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Cutting-Edge Curriculum

The power of data grounded in computer science 

Artificial intelligence is transforming how all industries and organizations operate. Now more than ever, there is an increasing demand for data scientists and engineers who can understand and implement machine learning technology. To gain insights from massive data sets, drive efficiency, create technological advancements, and win in the marketplace, organizations need data professionals who can develop powerful algorithms and intelligent machines. 

Offered by CMU’s School of Computer Science, one of the nation’s top universities for learning computational data science, this online certificate equips students with the requisite AI skills to solve real, large-scale data problems across various industries.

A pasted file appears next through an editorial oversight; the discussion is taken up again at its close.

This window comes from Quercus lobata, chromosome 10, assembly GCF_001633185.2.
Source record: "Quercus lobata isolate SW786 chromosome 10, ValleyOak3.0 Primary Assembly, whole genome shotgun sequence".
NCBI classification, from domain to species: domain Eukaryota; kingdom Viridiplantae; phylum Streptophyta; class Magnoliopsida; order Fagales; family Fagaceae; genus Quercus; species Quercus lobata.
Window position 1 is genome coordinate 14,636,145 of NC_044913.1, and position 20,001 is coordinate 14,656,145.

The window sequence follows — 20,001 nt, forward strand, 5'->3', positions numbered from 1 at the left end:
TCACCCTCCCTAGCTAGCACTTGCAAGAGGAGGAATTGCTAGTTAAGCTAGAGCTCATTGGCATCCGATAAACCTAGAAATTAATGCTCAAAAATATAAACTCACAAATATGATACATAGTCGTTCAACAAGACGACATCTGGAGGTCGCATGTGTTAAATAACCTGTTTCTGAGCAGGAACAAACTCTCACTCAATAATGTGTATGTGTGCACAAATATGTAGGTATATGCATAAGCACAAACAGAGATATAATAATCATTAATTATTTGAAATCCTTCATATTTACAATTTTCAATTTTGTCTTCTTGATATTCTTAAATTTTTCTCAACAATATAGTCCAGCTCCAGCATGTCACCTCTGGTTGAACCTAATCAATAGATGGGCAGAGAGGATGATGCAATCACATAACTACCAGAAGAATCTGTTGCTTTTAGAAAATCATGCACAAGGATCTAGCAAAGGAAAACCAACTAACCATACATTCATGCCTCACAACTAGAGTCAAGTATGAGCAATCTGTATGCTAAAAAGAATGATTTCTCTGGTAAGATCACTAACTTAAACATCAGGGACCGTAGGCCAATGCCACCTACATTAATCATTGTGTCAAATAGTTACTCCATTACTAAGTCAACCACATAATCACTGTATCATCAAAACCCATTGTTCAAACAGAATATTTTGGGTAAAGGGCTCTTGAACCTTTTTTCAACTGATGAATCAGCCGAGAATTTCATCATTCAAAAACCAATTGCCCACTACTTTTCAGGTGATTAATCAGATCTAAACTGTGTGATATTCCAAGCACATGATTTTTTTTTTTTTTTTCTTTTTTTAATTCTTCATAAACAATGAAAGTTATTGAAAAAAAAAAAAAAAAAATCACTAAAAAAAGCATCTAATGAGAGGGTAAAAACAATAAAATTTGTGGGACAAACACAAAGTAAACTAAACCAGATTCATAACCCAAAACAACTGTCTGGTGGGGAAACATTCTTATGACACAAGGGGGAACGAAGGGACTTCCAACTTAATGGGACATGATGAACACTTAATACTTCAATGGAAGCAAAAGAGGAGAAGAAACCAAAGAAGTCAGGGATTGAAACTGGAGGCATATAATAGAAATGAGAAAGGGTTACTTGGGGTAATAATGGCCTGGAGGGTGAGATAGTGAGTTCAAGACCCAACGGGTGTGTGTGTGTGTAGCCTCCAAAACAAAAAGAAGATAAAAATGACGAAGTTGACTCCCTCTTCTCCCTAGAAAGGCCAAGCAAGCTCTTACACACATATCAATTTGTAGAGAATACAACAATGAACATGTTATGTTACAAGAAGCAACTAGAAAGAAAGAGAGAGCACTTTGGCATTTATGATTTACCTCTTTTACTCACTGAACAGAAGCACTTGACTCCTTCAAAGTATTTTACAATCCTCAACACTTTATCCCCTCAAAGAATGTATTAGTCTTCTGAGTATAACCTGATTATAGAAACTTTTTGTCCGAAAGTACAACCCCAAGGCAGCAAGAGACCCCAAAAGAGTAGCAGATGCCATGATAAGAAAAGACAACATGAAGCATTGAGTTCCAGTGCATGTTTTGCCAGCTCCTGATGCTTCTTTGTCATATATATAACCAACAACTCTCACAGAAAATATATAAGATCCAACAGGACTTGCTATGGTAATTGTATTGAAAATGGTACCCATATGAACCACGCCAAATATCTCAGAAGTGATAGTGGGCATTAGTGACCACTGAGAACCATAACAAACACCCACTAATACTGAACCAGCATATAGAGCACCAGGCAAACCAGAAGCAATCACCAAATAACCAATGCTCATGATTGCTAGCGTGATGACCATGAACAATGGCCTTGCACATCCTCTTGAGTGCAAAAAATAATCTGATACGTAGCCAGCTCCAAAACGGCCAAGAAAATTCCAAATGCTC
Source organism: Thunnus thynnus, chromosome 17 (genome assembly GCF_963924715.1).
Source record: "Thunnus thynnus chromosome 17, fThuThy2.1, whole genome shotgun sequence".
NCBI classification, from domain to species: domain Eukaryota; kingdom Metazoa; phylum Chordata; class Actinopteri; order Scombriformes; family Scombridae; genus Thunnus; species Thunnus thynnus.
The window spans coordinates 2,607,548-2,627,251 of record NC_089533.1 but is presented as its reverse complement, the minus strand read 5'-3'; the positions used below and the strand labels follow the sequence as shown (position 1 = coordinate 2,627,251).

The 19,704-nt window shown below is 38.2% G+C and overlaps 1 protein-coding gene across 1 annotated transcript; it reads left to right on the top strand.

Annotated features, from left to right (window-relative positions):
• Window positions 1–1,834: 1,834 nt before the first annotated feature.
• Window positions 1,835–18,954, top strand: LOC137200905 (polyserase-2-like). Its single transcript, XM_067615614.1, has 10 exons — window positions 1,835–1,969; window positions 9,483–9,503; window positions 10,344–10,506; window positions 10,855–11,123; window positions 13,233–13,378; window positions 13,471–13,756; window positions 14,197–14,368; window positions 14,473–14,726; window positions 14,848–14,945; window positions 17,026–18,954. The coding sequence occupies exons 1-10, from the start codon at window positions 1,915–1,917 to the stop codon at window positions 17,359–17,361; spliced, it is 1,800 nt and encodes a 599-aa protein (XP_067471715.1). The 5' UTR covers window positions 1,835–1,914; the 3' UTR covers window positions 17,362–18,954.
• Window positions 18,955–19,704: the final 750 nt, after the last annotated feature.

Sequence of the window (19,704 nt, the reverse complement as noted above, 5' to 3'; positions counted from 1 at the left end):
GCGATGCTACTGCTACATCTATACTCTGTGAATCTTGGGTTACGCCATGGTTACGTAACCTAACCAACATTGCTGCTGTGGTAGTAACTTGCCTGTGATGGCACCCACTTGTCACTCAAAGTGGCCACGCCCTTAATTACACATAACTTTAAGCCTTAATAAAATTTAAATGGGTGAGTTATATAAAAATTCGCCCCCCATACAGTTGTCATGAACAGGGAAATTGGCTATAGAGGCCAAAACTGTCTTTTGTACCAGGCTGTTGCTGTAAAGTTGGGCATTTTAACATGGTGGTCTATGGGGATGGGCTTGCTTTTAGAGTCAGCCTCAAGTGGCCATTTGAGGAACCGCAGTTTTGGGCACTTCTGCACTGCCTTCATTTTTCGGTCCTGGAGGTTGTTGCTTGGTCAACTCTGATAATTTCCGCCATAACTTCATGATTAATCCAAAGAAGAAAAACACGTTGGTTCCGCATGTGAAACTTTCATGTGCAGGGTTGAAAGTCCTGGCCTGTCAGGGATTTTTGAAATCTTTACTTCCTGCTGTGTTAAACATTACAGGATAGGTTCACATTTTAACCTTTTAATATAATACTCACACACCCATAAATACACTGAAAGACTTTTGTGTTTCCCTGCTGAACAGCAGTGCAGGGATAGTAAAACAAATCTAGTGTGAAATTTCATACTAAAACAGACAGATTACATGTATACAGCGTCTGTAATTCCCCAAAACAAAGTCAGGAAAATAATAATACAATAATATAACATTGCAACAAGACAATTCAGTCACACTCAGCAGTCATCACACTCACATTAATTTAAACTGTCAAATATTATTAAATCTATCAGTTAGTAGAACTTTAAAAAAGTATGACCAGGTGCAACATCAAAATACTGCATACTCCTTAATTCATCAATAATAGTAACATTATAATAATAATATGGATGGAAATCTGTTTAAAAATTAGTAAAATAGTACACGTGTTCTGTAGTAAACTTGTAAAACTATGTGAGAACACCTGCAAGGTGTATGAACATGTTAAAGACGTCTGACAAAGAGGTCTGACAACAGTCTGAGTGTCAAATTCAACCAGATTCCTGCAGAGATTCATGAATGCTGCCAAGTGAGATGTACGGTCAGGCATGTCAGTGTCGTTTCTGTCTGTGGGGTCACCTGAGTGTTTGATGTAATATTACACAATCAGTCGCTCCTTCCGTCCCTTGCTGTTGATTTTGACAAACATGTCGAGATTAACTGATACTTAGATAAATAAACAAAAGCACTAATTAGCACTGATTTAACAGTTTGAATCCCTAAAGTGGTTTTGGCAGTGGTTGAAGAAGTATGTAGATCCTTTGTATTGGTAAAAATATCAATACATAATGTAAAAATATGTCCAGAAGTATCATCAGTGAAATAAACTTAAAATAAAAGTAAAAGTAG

Curriculum Overview

After you enroll in the Machine Learning & Data Science Foundations program, you will take six graduate-level, credit-bearing courses. Each course will appear on your Carnegie Mellon transcript with the grade earned.

To earn the certificate, you must successfully complete all courses in the program. If you are only interested in one course, however, you may complete that course only and it will show on your transcript with the grade earned. 

Please note: the Python for Data Science and Foundations of Computational Data Science courses are delivered in two consecutive parts at 6 units each.

The certificate includes the following courses taught by CMU faculty:

Course Number: 10-680

Units: 6 units